BookExpo America (BEA), the trade publishing’s industry-wide gathering, just finished in New York City.  I’ve heard a number of people say it was smashing success.  Really?!  On what grounds?  The fact that the DOJ didn’t march in and start handcuffing publishers?  Or the fact that there wasn’t a steel-caged death match between Amazon executives and the Big 6?

Don’t get me wrong, I believe there were some good conversations at BEA.  But I think we are being a little too generous with praise.  We are not even in the first inning of this digital disruption, and we need to have hard conversations and move aggressively. 

With that in mind, here are a few changes I’d implement if I ran BEA (or had any say in it whatsoever).  These are in no particular order:

  1.  I’d intermix the big publishers and technology companies on the same main floor.  Digital is not coming; it’s here.  And we need to start exploring, experimenting and celebrating technology companies focused on books and book derivatives.   Don’t hide them on the far edges.  Make them front and center and let everyone know—the publishers, authors, and agents alike—we are embracing it.
  2. Give everyone WIFI access.  And then let publishing employees know as they enter that no one should ever receive an automatic “out of office” reply email.  Those who do this will be publicly flogged at high noon in front of the Javits Center.  BEA is work, not vacation.  In the new world, you have to be able to do both.
  3. Invite successful tech innovators to speak.  Ask Steve Case how he built AOL when the internet was still in its infancy.  Ask Tony Hsieh how he built Zappos when hundreds of shoe outlets, including Amazon, already existed.  Ask any prominent music executive to speak about what they would have done differently pre or post Napster.  These principles can be mapped over to the publishing industry.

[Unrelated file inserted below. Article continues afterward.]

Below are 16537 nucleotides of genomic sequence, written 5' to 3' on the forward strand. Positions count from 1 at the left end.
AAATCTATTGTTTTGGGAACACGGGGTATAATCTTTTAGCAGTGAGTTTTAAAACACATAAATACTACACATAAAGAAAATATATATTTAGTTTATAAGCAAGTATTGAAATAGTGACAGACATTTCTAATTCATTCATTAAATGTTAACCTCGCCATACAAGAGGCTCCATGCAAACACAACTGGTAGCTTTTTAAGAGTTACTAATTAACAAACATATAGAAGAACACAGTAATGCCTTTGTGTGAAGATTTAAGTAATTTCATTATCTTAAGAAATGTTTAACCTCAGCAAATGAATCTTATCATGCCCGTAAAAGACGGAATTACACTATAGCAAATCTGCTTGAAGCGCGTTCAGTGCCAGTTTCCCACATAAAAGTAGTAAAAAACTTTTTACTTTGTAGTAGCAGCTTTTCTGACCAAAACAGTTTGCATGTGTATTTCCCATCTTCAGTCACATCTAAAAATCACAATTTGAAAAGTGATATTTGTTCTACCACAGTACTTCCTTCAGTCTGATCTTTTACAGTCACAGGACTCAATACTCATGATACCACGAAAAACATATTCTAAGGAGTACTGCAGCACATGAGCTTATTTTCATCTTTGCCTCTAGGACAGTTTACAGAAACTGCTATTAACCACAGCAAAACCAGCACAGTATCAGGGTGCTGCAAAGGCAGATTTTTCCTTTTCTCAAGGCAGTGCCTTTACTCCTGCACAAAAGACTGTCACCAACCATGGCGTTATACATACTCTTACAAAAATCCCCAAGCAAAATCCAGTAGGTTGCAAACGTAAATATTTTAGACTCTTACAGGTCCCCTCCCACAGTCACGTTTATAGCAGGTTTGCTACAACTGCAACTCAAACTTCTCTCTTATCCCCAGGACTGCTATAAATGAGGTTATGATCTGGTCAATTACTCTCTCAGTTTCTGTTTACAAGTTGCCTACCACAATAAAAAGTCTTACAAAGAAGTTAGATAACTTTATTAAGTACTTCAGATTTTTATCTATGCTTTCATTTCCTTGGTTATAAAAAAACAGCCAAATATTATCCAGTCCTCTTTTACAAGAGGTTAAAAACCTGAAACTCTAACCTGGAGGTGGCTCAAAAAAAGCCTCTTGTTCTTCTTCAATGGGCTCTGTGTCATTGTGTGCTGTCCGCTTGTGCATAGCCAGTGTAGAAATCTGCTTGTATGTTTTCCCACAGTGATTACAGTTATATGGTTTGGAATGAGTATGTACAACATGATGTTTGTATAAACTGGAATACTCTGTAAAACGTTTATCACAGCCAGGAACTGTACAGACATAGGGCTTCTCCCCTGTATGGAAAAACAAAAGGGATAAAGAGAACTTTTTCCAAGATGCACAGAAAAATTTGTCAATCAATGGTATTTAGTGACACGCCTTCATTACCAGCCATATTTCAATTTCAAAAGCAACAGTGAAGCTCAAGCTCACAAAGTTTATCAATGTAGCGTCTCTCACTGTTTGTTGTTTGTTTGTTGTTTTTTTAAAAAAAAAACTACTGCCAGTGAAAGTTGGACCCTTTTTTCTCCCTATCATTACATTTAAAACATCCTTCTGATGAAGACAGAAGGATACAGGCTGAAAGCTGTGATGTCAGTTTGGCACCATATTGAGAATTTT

4. Limit the number of physical books that a publisher can give away.  Start giving away digital copies.  Not only is it good for business from both a cost and logistical standpoint, but the hallways will also stop looking like the lost luggage center of LaGuardia.
  5. Use BEA for recruiting.  Give away x-number of passes to bright students, entrepreneurs, and thinkers so that they can roam the floor and interact with the industry.  They will see the world from an unbiased perspective and often have radical ideas.  It’s important to hang a question mark on things that have for too long ended with a period.

I could go on, but you get the point.  Things need to change, and BEA can be the tip of the sword.   If you have additional ideas on how we can continually get better, add your thoughts on the BEA Facebook page HERE (for the record, I have no affiliation to BEA or their Facebook page.  I just care deeply about publishing.)